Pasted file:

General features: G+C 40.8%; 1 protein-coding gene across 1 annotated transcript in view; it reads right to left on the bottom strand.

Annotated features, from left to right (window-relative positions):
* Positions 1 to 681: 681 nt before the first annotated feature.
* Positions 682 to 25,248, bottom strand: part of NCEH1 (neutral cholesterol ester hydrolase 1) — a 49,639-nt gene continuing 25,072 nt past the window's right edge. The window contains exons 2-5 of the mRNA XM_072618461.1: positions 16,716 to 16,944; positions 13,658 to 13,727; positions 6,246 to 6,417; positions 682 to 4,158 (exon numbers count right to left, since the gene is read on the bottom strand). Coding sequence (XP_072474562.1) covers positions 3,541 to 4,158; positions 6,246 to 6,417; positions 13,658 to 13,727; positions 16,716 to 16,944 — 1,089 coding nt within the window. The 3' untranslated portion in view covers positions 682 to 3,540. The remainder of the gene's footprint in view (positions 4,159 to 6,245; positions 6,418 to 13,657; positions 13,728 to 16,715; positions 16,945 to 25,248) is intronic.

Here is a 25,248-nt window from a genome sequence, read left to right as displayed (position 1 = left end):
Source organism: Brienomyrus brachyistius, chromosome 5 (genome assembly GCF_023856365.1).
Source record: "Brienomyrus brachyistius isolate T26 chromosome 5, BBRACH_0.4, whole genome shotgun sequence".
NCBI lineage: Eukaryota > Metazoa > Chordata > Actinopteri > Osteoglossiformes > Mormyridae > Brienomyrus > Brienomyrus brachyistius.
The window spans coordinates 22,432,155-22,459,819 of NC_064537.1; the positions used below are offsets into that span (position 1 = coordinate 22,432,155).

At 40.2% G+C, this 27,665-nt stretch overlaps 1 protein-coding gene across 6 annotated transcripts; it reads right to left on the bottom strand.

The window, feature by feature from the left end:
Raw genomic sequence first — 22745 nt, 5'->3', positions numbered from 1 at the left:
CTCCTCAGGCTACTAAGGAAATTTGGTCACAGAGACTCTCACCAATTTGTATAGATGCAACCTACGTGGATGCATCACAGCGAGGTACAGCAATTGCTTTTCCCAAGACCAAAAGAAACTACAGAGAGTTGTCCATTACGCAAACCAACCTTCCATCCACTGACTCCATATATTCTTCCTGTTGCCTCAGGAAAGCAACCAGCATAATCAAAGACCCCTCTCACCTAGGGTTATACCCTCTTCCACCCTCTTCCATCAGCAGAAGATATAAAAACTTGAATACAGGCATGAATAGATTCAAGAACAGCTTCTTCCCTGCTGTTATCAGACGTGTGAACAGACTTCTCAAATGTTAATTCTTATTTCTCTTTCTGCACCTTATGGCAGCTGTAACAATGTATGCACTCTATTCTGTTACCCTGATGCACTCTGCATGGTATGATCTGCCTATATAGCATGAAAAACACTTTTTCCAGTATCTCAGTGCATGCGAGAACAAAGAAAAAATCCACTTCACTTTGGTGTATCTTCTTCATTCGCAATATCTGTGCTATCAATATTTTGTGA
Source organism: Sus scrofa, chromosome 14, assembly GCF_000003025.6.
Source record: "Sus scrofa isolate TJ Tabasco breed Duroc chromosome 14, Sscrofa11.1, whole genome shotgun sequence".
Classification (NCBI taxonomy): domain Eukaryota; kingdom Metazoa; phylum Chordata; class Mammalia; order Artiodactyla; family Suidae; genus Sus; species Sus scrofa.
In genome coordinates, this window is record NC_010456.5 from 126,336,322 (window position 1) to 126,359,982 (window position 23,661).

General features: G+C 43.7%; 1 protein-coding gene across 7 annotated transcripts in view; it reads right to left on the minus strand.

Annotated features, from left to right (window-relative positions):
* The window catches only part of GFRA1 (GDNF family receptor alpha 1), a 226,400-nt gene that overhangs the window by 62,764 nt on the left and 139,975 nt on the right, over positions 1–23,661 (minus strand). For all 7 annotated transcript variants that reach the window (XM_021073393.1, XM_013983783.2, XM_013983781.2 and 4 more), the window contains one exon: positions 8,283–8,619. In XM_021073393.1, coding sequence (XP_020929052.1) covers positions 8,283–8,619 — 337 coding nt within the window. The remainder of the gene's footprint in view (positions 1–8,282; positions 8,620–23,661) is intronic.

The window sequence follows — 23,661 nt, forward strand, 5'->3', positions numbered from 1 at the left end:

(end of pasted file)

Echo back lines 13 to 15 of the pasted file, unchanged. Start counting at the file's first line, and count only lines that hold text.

CTCCTCAGGCTACTAAGGAAATTTGGTCACAGAGACTCTCACCAATTTGTATAGATGCAACCTACGTGGATGCATCACAGCGAGGTACAGCAATTGCTTTTCCCAAGACCAAAAGAAACTACAGAGAGTTGTCCATTACGCAAACCAACCTTCCATCCACTGACTCCATATATTCTTCCTGTTGCCTCAGGAAAGCAACCAGCATAATCAAAGACCCCTCTCACCTAGGGTTATACCCTCTTCCACCCTCTTCCATCAGCAGAAGATATAAAAACTTGAATACAGGCATGAATAGATTCAAGAACAGCTTCTTCCCTGCTGTTATCAGACGTGTGAACAGACTTCTCAAATGTTAATTCTTATTTCTCTTTCTGCACCTTATGGCAGCTGTAACAATGTATGCACTCTATTCTGTTACCCTGATGCACTCTGCATGGTATGATCTGCCTATATAGCATGAAAAACACTTTTTCCAGTATCTCAGTGCATGCGAGAACAAAGAAAAAATCCACTTCACTTTGGTGTATCTTCTTCATTCGCAATATCTGTGCTATCAATATTTTGTGA
Source organism: Sus scrofa, chromosome 14, assembly GCF_000003025.6.
Source record: "Sus scrofa isolate TJ Tabasco breed Duroc chromosome 14, Sscrofa11.1, whole genome shotgun sequence".